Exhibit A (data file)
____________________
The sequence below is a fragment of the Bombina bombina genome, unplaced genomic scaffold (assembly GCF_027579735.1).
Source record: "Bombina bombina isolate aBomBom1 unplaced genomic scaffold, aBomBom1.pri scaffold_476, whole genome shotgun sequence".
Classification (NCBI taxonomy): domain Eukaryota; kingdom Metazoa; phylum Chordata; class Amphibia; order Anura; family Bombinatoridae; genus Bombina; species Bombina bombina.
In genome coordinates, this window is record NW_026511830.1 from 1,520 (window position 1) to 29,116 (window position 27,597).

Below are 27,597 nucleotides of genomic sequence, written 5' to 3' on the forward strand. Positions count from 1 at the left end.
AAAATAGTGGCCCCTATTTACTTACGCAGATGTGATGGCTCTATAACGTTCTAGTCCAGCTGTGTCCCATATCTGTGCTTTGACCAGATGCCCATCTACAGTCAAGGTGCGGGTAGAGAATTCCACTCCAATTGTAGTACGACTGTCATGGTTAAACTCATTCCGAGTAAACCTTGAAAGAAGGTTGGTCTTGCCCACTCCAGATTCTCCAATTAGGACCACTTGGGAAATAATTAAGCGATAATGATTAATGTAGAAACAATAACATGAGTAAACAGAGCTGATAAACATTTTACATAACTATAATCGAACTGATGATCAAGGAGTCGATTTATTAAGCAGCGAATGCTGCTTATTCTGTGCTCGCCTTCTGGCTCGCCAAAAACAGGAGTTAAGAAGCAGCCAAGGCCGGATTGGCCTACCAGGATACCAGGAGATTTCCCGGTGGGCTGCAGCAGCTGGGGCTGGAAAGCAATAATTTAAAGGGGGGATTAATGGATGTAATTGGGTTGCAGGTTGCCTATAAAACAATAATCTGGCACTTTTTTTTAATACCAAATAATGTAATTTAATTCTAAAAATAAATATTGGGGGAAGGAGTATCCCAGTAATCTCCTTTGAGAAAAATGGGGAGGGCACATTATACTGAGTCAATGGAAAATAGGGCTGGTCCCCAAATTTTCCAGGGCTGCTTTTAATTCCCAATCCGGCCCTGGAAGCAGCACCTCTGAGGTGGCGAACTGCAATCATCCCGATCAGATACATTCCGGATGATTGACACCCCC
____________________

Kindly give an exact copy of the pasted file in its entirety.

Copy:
The sequence below is a fragment of the Bombina bombina genome, unplaced genomic scaffold (assembly GCF_027579735.1).
Source record: "Bombina bombina isolate aBomBom1 unplaced genomic scaffold, aBomBom1.pri scaffold_476, whole genome shotgun sequence".
Classification (NCBI taxonomy): domain Eukaryota; kingdom Metazoa; phylum Chordata; class Amphibia; order Anura; family Bombinatoridae; genus Bombina; species Bombina bombina.
In genome coordinates, this window is record NW_026511830.1 from 1,520 (window position 1) to 29,116 (window position 27,597).

Below are 27,597 nucleotides of genomic sequence, written 5' to 3' on the forward strand. Positions count from 1 at the left end.
AAAATAGTGGCCCCTATTTACTTACGCAGATGTGATGGCTCTATAACGTTCTAGTCCAGCTGTGTCCCATATCTGTGCTTTGACCAGATGCCCATCTACAGTCAAGGTGCGGGTAGAGAATTCCACTCCAATTGTAGTACGACTGTCATGGTTAAACTCATTCCGAGTAAACCTTGAAAGAAGGTTGGTCTTGCCCACTCCAGATTCTCCAATTAGGACCACTTGGGAAATAATTAAGCGATAATGATTAATGTAGAAACAATAACATGAGTAAACAGAGCTGATAAACATTTTACATAACTATAATCGAACTGATGATCAAGGAGTCGATTTATTAAGCAGCGAATGCTGCTTATTCTGTGCTCGCCTTCTGGCTCGCCAAAAACAGGAGTTAAGAAGCAGCCAAGGCCGGATTGGCCTACCAGGATACCAGGAGATTTCCCGGTGGGCTGCAGCAGCTGGGGCTGGAAAGCAATAATTTAAAGGGGGGATTAATGGATGTAATTGGGTTGCAGGTTGCCTATAAAACAATAATCTGGCACTTTTTTTTAATACCAAATAATGTAATTTAATTCTAAAAATAAATATTGGGGGAAGGAGTATCCCAGTAATCTCCTTTGAGAAAAATGGGGAGGGCACATTATACTGAGTCAATGGAAAATAGGGCTGGTCCCCAAATTTTCCAGGGCTGCTTTTAATTCCCAATCCGGCCCTGGAAGCAGCACCTCTGAGGTGGCGAACTGCAATCATCCCGATCAGATACATTCCGGATGATTGACACCCCC